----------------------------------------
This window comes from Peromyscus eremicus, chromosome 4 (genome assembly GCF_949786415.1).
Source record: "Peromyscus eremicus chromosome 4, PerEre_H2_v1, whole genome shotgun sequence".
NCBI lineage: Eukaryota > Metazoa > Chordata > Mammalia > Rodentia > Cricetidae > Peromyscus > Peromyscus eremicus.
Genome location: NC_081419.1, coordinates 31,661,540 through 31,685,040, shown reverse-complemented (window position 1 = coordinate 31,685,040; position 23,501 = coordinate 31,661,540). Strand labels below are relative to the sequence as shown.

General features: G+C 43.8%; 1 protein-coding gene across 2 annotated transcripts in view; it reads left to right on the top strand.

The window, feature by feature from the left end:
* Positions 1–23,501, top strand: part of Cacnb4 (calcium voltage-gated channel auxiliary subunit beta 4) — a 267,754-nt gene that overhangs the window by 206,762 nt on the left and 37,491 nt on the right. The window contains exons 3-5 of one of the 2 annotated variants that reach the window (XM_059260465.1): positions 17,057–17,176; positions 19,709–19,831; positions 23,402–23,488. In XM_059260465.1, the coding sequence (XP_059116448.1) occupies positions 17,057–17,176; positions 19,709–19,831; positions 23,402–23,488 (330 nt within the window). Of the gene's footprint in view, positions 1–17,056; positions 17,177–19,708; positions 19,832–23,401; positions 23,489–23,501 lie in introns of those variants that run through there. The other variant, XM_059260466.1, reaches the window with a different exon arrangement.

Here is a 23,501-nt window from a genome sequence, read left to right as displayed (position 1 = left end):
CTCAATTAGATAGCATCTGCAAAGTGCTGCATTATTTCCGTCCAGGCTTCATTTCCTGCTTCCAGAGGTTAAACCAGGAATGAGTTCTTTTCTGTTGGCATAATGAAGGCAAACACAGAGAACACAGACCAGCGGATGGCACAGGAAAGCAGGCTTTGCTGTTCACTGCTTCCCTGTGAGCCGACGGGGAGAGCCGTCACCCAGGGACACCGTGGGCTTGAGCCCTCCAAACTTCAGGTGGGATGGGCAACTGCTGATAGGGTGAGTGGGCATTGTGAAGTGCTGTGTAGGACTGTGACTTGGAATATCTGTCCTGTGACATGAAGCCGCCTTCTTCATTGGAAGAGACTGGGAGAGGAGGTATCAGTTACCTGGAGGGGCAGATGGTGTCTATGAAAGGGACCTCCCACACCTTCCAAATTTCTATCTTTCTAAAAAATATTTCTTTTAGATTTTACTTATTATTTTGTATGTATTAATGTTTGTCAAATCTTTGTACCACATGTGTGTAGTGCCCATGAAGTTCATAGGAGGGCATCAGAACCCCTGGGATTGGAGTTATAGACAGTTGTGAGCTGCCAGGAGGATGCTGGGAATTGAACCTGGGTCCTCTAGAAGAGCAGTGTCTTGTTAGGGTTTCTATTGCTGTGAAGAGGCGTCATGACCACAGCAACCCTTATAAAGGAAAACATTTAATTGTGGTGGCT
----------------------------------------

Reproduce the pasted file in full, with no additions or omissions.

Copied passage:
This window comes from Peromyscus eremicus, chromosome 4 (genome assembly GCF_949786415.1).
Source record: "Peromyscus eremicus chromosome 4, PerEre_H2_v1, whole genome shotgun sequence".
NCBI lineage: Eukaryota > Metazoa > Chordata > Mammalia > Rodentia > Cricetidae > Peromyscus > Peromyscus eremicus.
Genome location: NC_081419.1, coordinates 31,661,540 through 31,685,040, shown reverse-complemented (window position 1 = coordinate 31,685,040; position 23,501 = coordinate 31,661,540). Strand labels below are relative to the sequence as shown.

General features: G+C 43.8%; 1 protein-coding gene across 2 annotated transcripts in view; it reads left to right on the top strand.

The window, feature by feature from the left end:
* Positions 1–23,501, top strand: part of Cacnb4 (calcium voltage-gated channel auxiliary subunit beta 4) — a 267,754-nt gene that overhangs the window by 206,762 nt on the left and 37,491 nt on the right. The window contains exons 3-5 of one of the 2 annotated variants that reach the window (XM_059260465.1): positions 17,057–17,176; positions 19,709–19,831; positions 23,402–23,488. In XM_059260465.1, the coding sequence (XP_059116448.1) occupies positions 17,057–17,176; positions 19,709–19,831; positions 23,402–23,488 (330 nt within the window). Of the gene's footprint in view, positions 1–17,056; positions 17,177–19,708; positions 19,832–23,401; positions 23,489–23,501 lie in introns of those variants that run through there. The other variant, XM_059260466.1, reaches the window with a different exon arrangement.

Here is a 23,501-nt window from a genome sequence, read left to right as displayed (position 1 = left end):
CTCAATTAGATAGCATCTGCAAAGTGCTGCATTATTTCCGTCCAGGCTTCATTTCCTGCTTCCAGAGGTTAAACCAGGAATGAGTTCTTTTCTGTTGGCATAATGAAGGCAAACACAGAGAACACAGACCAGCGGATGGCACAGGAAAGCAGGCTTTGCTGTTCACTGCTTCCCTGTGAGCCGACGGGGAGAGCCGTCACCCAGGGACACCGTGGGCTTGAGCCCTCCAAACTTCAGGTGGGATGGGCAACTGCTGATAGGGTGAGTGGGCATTGTGAAGTGCTGTGTAGGACTGTGACTTGGAATATCTGTCCTGTGACATGAAGCCGCCTTCTTCATTGGAAGAGACTGGGAGAGGAGGTATCAGTTACCTGGAGGGGCAGATGGTGTCTATGAAAGGGACCTCCCACACCTTCCAAATTTCTATCTTTCTAAAAAATATTTCTTTTAGATTTTACTTATTATTTTGTATGTATTAATGTTTGTCAAATCTTTGTACCACATGTGTGTAGTGCCCATGAAGTTCATAGGAGGGCATCAGAACCCCTGGGATTGGAGTTATAGACAGTTGTGAGCTGCCAGGAGGATGCTGGGAATTGAACCTGGGTCCTCTAGAAGAGCAGTGTCTTGTTAGGGTTTCTATTGCTGTGAAGAGGCGTCATGACCACAGCAACCCTTATAAAGGAAAACATTTAATTGTGGTGGCT